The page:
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Anna Bligh Interview Sky News, discussing financial hardship and what banks can do to help

Anna Bligh Interview Sky News, discussing financial hardship and what banks can do to help

22 April 2024

Tom Connell 

Those people with a home loan who have had a fixed rate are getting a shock as they come off that fixed rate. Often as low as two percent and onto the new variable rate that can be as high as six or even seven percent. So how is that affecting people out there, in terms of those not just in mortgage stress but going even worse perhaps becoming in arrears? Joining me now is Anna Bligh from the Australian Banking Association. Thanks very much for your time. This has been a sort of $64,000 question, what are the latest figures on how many people coming off those ultra-low rates are running headlong into as I said, not just mortgage stress but even worse?

Anna Bligh 

Tom, we are seeing a slight uptick in the number of Australians who are defaulting on their mortgage. But in total, it is still not yet back to what it was at the default rate in 2019, before COVID hit. So, it’s fair to say that even those people who are coming off fixed rate mortgages onto a variable rate are managing I think, to be honest, better than we had anticipated they might. But we do know that for some, it’s really tough and banks are able to offer people in that circumstance, very practical assistance. We’ve seen more than 20,000 Australians take up that sort of hardship support, and we want to encourage those people who are either struggling or worried that they may miss a payment, talk to your bank as early as they can and that means banks will have the best chance of getting you back on your feet.

Tom Connell 

I’m sure there are people out there in the community that don’t have the best view of banks, maybe they don’t trust them, maybe they think let’s avoid any conversation until we know that moment when we cannot actually make a payment. So going earlier, what options does that open up for people? If they go they go, look, I’m going to be a few hundred behind when I come off this fixed rate, what can I do? What are my options?

Anna Bligh 

Well, first of all, I’d say Tom, that two thirds of all of those people who took out fixed rate loans, when interest rates were very low during COVID have already come off those fixed rate loans and what we’re seeing in all the data is that those people are managing and they’re doing that through a number of ways. Firstly, many of them, more than ever, 630,000 Australians in the last 12 months refinanced either within their own bank, are going and looking for a better rate, or with another bank that offered them a better rate. So, in some cases, people are taking things into their own hands. But if people are worried, if they think they’re at risk of missing payments, banks have got really practical support. They can defer, they can put you on an interest only arrangement for a period of time, they can extend the length of your loan to reduce your payments. In some cases, they can defer your payments, or reduce them for a period of time. These are things that actually help people get through until interest rates start coming down, or their circumstances improved. So, as I said, I think it is hard sometimes, and people are often very embarrassed about talking about money and financial problems. But it can get very difficult for banks to help if people let things spiral too long.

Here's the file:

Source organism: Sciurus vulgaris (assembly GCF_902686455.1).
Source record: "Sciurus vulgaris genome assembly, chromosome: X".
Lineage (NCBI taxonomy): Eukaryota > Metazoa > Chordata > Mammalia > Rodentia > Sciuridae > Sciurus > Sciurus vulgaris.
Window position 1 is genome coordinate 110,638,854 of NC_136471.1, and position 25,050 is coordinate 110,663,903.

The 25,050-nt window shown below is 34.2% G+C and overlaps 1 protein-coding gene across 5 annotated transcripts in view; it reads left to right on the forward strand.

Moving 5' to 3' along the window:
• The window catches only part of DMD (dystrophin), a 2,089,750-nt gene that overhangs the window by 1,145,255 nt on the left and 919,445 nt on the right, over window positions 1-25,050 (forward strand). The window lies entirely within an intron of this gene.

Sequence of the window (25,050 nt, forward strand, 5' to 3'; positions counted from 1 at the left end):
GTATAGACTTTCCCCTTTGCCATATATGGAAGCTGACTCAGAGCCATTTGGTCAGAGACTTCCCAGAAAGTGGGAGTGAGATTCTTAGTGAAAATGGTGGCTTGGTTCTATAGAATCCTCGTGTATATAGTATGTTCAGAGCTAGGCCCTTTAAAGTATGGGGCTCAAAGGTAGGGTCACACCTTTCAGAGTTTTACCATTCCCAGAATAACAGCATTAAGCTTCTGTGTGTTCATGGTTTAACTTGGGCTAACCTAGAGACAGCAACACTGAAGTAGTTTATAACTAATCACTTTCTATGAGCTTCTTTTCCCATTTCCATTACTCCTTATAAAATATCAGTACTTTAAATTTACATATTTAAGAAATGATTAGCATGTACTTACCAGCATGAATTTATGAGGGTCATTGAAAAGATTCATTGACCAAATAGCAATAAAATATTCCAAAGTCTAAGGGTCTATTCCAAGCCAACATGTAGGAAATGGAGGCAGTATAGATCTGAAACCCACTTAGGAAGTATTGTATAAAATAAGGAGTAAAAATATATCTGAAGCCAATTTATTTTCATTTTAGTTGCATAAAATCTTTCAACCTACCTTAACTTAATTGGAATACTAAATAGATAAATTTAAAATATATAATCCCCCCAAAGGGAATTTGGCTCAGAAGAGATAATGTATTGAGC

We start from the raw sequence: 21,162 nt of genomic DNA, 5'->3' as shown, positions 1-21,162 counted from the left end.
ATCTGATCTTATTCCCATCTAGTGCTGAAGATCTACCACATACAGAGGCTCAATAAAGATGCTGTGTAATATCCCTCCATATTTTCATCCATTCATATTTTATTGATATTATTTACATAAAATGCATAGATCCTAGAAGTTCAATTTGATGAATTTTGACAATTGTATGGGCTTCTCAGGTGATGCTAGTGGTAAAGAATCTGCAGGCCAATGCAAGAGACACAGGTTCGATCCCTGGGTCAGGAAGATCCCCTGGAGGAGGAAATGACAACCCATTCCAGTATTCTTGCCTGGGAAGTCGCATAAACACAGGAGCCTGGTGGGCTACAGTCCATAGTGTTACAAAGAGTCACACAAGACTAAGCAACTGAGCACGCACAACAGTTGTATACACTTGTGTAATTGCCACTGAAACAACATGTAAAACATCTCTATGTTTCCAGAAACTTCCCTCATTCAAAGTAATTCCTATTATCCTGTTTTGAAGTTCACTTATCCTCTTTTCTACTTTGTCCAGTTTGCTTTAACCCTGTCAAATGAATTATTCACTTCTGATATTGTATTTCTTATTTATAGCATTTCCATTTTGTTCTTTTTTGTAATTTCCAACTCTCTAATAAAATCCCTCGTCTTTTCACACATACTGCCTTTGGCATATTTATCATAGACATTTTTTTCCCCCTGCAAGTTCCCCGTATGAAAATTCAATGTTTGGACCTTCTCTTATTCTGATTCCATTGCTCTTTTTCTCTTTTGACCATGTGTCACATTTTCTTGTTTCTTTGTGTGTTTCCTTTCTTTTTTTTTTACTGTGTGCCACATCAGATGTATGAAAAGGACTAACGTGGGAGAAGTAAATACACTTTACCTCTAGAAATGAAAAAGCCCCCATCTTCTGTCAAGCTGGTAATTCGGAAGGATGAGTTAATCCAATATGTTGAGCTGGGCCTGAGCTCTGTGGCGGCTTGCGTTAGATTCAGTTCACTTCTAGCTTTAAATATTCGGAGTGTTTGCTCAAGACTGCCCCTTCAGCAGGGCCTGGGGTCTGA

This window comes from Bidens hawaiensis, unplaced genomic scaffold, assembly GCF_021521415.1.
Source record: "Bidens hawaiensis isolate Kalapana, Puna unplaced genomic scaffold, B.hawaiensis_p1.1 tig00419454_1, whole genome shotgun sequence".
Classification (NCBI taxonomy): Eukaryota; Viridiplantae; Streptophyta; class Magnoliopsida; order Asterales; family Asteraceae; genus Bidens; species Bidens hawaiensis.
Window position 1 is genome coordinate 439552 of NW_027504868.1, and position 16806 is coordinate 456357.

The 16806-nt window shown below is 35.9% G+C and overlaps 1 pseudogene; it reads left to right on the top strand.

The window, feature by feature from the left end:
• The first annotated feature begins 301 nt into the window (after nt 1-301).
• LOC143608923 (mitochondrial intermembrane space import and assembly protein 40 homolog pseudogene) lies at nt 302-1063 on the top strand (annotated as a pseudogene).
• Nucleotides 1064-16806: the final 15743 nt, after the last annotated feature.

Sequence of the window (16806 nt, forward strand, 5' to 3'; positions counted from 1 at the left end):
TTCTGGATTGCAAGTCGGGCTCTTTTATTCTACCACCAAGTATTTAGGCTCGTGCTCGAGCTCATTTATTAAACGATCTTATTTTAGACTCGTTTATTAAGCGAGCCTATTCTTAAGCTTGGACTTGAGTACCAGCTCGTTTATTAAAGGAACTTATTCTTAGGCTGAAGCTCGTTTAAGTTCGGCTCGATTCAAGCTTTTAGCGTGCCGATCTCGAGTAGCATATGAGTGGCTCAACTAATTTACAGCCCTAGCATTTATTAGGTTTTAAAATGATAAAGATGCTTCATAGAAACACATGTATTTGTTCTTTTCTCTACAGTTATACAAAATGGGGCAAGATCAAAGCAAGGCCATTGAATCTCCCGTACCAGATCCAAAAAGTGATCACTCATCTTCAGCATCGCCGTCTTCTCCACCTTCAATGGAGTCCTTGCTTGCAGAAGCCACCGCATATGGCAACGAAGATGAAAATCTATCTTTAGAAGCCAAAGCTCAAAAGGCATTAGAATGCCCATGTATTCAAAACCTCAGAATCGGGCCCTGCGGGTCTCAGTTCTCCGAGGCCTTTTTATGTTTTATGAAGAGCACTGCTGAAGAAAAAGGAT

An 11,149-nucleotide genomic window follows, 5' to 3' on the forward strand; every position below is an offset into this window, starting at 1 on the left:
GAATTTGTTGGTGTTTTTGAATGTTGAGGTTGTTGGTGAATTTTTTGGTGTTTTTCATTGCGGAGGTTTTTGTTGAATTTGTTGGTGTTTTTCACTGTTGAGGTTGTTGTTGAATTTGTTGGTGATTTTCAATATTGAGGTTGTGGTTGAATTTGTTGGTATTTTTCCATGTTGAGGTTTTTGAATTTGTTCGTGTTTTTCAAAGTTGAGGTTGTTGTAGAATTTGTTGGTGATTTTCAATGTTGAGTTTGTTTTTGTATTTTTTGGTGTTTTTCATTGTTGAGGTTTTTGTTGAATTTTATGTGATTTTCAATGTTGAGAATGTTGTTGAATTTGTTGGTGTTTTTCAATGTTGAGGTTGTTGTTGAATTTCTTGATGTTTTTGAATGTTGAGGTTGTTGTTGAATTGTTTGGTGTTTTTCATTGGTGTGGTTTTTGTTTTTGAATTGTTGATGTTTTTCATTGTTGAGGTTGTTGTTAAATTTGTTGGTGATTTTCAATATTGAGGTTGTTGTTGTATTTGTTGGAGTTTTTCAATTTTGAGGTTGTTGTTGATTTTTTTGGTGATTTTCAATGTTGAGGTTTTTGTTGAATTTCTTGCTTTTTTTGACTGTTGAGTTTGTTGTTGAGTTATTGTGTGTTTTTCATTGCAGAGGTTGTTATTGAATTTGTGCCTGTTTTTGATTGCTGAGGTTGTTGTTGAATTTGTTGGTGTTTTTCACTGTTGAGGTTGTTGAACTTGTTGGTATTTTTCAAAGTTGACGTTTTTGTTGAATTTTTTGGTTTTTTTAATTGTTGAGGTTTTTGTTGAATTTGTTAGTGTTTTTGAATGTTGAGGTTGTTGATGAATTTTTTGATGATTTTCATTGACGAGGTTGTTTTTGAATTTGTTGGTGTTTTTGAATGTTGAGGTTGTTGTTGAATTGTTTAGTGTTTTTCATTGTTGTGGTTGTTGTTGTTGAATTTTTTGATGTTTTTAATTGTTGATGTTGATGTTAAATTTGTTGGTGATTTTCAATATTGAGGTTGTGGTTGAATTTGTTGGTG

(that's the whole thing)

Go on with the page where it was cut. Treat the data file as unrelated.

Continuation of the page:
Tom Connell 

Okay, so you said people take it into their own hands. I mean, the tricky part is the people in the most dire trouble often have trouble shopping around because of getting reassessed. With this APRA rule, is that one that’s not really fit for purpose anymore? We all understand why you add basically a 2% buffer to the current interest rates, if it’s a new loan, but if you’ve already got your loan, and you’ve been paying it off, surely adding 2% just punishes the customer?

Anna Bligh 

Tom, there is a little bit of wiggle room in that for customers that are customers of the bank that they’re refinancing with, that bank can be very competent, they’ve got a long history with the customer and they can be a little bit flexible. It’s when you’re new to a different or new to a bank, when you’re still shopping around. So yes, we do have rules in place in Australia, that makes sure we have a very stable, very strong and very safe banking system. But for people who are finding it difficult, we also have very well practiced very experienced teams that can provide very real relief through those hardship arrangements.

Tom Connell 

Yeah, which you’ve alluded to. I understand completely why they matter, but for those where that number is relatively low falling in arrears, that’s great. But there’s a bigger number who might be really struggling. Again, freedom for them to shop around. I mean, it’s great they can renegotiate with their bank, but that’s not really kicking off competition is it?

Anna Bligh 

Well, as I said, in our system Tom, there is always a compromise or a juggling of competition, or of strength and stability. APRA is charged with ensuring the way that banks assess loans is done in a way that preserves the strength and stability of the system, which can make it harder for some individuals. But as I said, their own bank does have flexibility with that buffer and right now we’re in a very competitive market. You’ve got 630,000 people refinancing, some of them about 40% with their own bank. So that means your own bank is highly motivated to keep you as a customer. Right now is a very good time to be talking to them about a better rate.

Tom Connell 

Always a conversation to have, it can save your money. Anna Bligh I appreciate your time. Thank you.

Anna Bligh 

Thank you.

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